Prepping for the Future
With California ranked as the sixth largest economy in the world (it surpassed France this year, per Fortune), the cannabis industry as we know it is about to change, and become recognized and legitimized. Cannabis has long been the No. 1 agricultural product in California, even though it was illegal. Proposition 215 passed in 1996 and completely changed everything. I suspect Proposition 64 (voted into law Nov. 8, legalizing adult-use cannabis) will again change everything.
There are incredibly well-funded groups of investors poised to spend millions of dollars to obtain those permits that will become available. I know of one group (with $80 million in capital) that intends on filing for 10 cultivation permits, 10 extraction permits and 10 dispensary permits, all under the umbrella of one corporation, each independently operated. The group intends on cultivating, extracting and formulating concentrates and compounds into pharmaceuticals and nutraceuticals, utilizing proprietary cannabinoid and terpenoid extraction and isolation methodologies, as well as investigating all forms of compound application. It stands to reason that many other groups just like them exist, poised and ready to move.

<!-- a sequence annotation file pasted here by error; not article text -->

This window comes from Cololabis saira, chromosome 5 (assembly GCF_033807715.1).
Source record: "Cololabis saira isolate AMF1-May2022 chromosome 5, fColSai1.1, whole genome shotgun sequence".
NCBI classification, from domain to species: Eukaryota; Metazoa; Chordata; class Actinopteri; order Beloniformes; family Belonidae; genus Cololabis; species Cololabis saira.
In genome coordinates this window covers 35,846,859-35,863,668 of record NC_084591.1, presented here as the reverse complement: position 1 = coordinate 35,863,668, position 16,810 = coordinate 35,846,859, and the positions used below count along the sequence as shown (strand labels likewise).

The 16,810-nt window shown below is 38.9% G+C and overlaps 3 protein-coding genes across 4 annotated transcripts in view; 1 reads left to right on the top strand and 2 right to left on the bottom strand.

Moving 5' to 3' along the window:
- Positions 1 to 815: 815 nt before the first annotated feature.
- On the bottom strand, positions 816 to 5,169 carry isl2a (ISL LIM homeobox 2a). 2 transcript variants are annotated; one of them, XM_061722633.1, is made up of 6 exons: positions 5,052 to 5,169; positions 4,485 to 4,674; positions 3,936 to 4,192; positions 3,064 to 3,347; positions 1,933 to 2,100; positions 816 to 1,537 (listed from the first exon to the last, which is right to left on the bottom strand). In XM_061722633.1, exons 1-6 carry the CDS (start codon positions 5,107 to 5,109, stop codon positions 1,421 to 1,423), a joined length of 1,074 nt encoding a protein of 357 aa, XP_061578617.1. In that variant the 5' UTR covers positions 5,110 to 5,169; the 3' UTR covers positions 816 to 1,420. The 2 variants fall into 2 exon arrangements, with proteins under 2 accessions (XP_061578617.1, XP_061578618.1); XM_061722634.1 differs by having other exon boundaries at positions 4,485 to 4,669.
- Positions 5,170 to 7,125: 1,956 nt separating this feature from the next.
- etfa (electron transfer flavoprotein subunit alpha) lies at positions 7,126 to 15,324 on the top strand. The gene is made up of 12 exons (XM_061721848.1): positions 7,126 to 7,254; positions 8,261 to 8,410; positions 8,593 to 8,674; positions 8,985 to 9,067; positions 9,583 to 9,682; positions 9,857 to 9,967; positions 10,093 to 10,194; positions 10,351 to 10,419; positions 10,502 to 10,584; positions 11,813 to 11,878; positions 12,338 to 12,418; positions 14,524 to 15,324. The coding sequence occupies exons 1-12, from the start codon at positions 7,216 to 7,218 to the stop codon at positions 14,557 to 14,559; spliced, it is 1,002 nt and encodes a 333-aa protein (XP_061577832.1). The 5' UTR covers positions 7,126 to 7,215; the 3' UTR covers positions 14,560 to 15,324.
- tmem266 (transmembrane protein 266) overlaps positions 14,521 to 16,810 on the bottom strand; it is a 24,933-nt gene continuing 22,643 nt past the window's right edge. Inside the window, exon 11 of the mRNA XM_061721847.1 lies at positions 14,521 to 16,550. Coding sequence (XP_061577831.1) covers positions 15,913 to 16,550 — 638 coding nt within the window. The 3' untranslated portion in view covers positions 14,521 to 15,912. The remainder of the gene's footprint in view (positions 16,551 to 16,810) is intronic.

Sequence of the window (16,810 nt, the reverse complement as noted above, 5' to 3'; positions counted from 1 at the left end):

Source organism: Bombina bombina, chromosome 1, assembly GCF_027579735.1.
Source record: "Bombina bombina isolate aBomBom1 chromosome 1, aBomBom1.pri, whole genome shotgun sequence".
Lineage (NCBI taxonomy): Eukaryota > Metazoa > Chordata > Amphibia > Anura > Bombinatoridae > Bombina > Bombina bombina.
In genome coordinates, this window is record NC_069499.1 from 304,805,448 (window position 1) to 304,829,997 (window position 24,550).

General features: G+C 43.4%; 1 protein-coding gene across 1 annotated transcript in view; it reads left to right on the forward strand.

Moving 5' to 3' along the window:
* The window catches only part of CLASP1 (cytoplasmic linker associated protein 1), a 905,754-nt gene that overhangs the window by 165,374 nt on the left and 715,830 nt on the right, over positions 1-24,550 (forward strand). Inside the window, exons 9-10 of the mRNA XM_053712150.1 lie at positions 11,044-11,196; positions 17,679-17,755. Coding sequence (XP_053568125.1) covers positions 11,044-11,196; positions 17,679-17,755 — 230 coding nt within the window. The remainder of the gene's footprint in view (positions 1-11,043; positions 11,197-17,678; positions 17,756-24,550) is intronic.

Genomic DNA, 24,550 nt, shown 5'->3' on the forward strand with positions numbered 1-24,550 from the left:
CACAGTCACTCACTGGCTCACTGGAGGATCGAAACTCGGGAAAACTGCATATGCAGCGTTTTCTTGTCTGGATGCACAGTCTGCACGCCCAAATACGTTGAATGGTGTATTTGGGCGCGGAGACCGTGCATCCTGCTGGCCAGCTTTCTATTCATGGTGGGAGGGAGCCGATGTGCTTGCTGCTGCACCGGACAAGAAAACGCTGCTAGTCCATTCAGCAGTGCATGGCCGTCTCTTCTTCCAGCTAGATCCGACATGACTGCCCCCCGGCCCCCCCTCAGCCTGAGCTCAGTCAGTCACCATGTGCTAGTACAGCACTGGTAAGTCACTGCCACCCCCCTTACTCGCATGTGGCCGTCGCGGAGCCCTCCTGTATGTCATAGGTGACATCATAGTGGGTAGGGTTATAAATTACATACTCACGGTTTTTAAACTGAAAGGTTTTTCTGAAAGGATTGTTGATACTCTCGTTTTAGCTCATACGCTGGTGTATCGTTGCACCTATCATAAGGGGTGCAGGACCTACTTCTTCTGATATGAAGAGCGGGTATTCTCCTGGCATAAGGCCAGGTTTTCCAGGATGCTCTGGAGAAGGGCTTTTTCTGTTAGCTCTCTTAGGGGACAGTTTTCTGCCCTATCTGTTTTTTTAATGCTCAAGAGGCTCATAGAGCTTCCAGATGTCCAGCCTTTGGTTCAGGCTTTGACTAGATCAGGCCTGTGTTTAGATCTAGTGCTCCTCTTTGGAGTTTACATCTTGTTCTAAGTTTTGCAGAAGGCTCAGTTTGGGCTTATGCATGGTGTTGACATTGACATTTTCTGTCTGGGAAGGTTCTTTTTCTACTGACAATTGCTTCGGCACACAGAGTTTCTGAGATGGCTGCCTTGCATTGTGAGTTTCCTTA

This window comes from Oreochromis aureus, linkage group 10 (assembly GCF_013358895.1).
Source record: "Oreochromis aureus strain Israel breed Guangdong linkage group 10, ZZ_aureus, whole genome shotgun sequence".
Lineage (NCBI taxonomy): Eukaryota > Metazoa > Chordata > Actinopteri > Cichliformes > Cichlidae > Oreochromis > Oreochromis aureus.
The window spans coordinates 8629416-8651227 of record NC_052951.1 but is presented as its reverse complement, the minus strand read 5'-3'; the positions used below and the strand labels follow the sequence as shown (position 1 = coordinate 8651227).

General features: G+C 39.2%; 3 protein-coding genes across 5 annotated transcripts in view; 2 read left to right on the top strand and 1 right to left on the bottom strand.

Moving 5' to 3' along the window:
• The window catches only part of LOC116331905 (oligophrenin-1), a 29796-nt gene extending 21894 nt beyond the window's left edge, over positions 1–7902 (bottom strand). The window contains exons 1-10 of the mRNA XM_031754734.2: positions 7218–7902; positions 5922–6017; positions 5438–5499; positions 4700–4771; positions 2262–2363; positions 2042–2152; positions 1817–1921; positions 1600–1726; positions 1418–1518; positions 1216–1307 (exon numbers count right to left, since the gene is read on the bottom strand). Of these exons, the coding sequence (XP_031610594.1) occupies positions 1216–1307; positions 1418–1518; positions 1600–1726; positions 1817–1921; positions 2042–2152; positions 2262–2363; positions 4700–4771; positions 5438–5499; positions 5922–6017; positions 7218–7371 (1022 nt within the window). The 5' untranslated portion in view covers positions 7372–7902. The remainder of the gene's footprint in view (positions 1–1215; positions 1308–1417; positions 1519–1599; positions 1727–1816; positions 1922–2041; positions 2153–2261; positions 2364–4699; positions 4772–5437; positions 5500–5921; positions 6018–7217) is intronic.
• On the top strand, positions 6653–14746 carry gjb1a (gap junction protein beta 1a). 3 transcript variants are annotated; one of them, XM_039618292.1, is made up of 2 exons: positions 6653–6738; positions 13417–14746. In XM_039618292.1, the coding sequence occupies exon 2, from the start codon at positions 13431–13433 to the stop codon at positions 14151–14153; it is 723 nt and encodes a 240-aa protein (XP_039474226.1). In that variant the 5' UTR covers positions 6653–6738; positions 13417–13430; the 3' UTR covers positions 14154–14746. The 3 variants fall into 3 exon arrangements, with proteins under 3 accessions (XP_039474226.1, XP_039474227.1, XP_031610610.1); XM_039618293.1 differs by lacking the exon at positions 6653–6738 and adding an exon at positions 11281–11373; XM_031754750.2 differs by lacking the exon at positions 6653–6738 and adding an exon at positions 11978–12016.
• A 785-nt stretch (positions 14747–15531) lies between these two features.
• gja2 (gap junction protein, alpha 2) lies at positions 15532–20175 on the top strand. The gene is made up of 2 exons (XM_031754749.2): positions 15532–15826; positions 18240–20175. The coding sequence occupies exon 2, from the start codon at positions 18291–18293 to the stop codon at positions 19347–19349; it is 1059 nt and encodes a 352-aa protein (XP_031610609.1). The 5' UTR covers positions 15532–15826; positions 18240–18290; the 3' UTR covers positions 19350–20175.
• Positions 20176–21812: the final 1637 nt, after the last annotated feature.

Las Vegas inevitably will be the second-largest cannabis market. When Nevada implements recreational cannabis sales (Nevada voters also legalized adult-use cannabis Nov. 8, so the process has begun), visitors will expect to partake in the products and activities tourists enjoy, which will then include cannabis in its many forms. In the future, casinos will vie for the cannabis market economy and its consumers.
With countries like Canada, Uruguay, Jamaica and others legalizing, decriminalizing and possibly even permitting exportation abroad, the whole world is subject to change. All of this does not, of course, take into account that changes in the U.S. presidency and administration could swing the pendulum in either direction.
That being said, we are upon the New Year. We shall see what 2017 brings.